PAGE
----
|Photo Credit: Spc. Elisebet Freeburg, Joint Sustainment Command-Afghanistan, PAO|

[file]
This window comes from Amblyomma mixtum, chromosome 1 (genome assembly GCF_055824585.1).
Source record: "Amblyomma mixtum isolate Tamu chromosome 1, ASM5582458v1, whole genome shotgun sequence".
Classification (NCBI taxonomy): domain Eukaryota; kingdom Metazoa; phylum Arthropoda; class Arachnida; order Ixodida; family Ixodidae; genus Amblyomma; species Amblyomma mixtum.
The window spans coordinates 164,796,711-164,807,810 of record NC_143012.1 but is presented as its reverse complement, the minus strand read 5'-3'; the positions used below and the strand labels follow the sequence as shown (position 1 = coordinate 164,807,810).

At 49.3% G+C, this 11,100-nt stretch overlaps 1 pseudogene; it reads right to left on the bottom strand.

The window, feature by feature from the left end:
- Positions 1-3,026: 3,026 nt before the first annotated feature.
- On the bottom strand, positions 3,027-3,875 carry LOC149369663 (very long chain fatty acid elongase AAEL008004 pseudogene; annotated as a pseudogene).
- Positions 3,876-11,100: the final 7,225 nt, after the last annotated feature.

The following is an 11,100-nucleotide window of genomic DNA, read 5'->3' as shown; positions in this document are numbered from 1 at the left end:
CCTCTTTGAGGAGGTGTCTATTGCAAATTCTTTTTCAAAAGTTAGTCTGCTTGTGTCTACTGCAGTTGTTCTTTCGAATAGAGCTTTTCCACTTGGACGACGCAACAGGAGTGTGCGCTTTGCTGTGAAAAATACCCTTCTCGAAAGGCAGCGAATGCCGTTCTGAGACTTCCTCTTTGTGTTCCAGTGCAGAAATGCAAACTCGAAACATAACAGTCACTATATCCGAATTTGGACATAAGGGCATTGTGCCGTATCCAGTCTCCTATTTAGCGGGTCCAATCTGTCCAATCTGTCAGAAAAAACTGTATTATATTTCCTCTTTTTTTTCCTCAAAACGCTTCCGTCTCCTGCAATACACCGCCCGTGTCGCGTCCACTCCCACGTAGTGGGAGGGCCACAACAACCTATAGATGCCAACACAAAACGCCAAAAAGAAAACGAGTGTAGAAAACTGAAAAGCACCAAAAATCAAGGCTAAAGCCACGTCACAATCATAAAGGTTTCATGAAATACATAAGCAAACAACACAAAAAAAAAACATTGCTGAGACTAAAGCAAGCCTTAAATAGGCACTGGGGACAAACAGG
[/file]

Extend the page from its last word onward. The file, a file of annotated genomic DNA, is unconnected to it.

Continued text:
At official military and naval ceremonies in which dining takes place, US tradition states that a single, circular white-cloth table is set for one, symbolizing the absences of soldiers who are prisoners of war or missing in action. The table might be set for one to symbolize the vulnerability of one isolated prisoner, or for larger events set for six, to represent the members of the five armed services (Army, Navy, Marine Corps, Air Force, and Coast Guard) and a sixth place setting for the civilians who died during service alongside the armed forces or who are missing during armed conflict. The table is round to represent the everlasting concern of the survivors for those loved ones. The chairs always remain empty to remind all of those who are not present. A slice of lemon reminds everyone of their bitter fate. The salt symbolizes the families tears shed as they wait for the return of their loved ones. The wine glass is inverted because the missing and fallen cannot toast. A yellow ribbon is tied to a vase with a single red rose to remind everyone of the families and loved one in harm's way.